Reason to know of the item giving rise to the deficiency no longer is an
      extremely strong factor that should weigh more heavily against relief
      than other factors. Rev. Proc. 2003-61, sec. 4.03(2)(a)(iii)(B), 2003-2
      C.B. at 298. Actual knowledge is to be considered a strong factor
      weighing against relief, which may nevertheless be overcome if the
      factors in favor of equitable relief are particularly compelling. Id.
      Appeals Officer Baty determined that the knowledge factor did not
      prevent Tomi from qualifying for relief.

      Appeals Officer Baty determined that, although Tomi was not entitled to
      relief under section 6015(b) or (c) because she knew of the items giving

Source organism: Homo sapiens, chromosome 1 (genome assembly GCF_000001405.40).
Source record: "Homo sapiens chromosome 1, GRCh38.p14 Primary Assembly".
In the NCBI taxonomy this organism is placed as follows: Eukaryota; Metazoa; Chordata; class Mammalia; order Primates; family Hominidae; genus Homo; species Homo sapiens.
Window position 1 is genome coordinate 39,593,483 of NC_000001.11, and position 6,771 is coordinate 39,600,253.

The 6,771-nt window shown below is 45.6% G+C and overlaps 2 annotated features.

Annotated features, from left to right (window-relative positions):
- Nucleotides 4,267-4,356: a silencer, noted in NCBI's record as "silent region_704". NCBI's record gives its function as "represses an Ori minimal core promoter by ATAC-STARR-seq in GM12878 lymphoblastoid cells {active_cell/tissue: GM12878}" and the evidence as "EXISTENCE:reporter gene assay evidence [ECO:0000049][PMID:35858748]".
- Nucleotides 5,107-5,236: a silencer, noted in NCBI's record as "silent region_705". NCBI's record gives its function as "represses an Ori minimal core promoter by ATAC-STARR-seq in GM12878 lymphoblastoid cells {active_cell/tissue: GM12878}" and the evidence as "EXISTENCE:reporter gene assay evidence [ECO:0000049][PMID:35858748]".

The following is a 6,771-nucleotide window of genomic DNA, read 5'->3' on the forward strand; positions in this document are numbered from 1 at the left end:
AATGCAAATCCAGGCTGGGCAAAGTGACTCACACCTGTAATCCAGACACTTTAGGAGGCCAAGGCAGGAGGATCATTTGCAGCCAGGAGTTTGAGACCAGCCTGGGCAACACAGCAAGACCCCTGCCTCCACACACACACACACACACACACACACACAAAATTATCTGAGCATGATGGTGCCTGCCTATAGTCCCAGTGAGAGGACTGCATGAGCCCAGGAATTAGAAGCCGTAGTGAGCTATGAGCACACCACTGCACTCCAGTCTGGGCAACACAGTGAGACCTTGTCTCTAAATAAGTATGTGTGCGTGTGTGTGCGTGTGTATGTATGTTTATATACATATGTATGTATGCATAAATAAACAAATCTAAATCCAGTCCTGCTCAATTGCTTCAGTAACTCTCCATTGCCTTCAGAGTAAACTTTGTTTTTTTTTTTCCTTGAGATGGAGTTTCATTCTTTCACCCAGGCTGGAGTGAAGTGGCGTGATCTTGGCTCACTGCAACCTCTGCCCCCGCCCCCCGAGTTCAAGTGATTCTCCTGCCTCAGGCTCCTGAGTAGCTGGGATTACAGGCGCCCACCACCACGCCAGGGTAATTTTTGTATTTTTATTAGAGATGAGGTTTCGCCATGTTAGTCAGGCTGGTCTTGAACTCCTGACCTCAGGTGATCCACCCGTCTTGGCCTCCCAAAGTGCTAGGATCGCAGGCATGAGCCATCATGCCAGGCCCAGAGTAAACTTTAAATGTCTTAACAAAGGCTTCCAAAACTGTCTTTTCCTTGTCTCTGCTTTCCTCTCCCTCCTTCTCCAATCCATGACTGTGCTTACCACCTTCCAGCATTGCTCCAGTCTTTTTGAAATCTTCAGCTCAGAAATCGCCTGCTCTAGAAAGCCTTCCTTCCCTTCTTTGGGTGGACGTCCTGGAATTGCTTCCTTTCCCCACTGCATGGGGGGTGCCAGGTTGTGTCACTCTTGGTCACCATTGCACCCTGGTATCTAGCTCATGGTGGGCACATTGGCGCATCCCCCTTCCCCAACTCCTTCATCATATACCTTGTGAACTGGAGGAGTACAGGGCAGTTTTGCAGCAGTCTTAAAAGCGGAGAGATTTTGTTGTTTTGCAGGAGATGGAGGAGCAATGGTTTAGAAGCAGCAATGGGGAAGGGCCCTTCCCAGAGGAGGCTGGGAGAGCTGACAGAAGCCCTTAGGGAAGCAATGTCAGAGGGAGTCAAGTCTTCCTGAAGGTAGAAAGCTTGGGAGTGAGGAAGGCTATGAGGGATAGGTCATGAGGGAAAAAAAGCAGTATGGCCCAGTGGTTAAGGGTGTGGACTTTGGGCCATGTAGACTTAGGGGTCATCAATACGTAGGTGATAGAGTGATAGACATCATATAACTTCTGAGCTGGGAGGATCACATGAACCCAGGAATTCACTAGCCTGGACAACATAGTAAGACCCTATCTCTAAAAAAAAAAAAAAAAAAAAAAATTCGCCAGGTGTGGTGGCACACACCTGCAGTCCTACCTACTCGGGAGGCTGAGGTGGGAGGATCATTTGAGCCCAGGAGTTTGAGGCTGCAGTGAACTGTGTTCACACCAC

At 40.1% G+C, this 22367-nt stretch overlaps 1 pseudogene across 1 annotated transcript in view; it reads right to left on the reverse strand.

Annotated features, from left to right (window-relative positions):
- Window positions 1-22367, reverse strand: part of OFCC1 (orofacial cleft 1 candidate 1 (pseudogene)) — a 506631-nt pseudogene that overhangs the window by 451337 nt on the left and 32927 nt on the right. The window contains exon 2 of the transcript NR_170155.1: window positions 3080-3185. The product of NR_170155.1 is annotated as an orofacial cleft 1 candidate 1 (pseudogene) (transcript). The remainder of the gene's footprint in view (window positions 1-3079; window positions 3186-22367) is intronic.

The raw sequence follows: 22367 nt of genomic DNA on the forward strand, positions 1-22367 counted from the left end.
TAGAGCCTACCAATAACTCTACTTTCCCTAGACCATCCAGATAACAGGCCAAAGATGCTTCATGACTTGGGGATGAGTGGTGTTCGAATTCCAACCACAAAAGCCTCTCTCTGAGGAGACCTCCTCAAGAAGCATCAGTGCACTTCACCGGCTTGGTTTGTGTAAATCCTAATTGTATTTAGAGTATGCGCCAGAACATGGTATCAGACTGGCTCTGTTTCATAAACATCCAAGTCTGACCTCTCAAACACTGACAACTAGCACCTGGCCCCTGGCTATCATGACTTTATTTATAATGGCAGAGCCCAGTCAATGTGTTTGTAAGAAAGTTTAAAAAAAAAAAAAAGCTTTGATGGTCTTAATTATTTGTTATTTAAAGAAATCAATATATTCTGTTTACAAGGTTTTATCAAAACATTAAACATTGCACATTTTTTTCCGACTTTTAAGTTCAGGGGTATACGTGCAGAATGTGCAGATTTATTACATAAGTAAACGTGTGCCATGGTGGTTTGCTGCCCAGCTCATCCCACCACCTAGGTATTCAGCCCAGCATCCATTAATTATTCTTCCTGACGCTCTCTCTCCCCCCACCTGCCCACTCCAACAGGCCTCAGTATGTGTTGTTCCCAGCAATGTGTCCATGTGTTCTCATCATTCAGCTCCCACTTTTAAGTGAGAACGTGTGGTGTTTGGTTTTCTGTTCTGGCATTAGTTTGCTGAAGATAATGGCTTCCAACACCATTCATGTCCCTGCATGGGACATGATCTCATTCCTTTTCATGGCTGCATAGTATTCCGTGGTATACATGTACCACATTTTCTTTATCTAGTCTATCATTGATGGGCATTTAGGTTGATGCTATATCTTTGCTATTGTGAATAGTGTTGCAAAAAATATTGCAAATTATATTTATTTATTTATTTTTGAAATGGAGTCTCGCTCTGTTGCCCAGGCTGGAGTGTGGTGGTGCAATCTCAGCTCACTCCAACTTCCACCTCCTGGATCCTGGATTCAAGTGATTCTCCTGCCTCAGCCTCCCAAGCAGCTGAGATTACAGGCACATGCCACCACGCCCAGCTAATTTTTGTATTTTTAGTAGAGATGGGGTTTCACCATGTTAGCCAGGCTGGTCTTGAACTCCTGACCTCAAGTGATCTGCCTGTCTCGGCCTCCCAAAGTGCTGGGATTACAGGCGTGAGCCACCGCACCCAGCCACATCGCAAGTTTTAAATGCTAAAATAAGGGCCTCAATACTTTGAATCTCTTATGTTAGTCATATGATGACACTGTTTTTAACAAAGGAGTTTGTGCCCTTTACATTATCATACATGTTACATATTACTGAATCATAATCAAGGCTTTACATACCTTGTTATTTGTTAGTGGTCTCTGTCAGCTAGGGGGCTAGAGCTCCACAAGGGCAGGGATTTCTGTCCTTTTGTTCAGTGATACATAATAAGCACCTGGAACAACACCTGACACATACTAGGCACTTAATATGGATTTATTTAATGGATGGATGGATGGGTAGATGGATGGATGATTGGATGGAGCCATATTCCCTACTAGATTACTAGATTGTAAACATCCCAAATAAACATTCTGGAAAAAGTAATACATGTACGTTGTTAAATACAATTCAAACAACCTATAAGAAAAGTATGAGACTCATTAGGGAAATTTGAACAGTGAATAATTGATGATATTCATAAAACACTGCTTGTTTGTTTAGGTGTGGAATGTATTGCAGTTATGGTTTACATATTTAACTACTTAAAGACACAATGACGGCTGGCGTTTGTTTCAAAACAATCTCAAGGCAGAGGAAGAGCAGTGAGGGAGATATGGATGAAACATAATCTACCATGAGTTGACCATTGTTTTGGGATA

rise to the deficiency, she was entitled to partial relief under section
      6015(f) to the extent her 1998 liability exceeded the amount of her
      income tax refund for 2002 of $ 2,020.

      Appeals Officer Baty notified Tomi of this determination in a Notice of
      Determination Concerning Your Request for Relief from Joint and Several
      Liability under Section 6015 (notice determination) dated December 8,
      2003. The notice determination indicated that "[e]conomic
      considerations, abuse indications, and compliance factors" were
      considered and were deemed sufficient to support the proposed
      settlement.

      The notice determination explained that Tomi could proceed to trial
      either if she disagreed with the decision or if Stanley objected. The
      notice determination also mentioned that the case was scheduled for
      trial during the week of January 12, 2004.

      Appeals Officer Baty sent the notice determination to Stanley's counsel
      as well.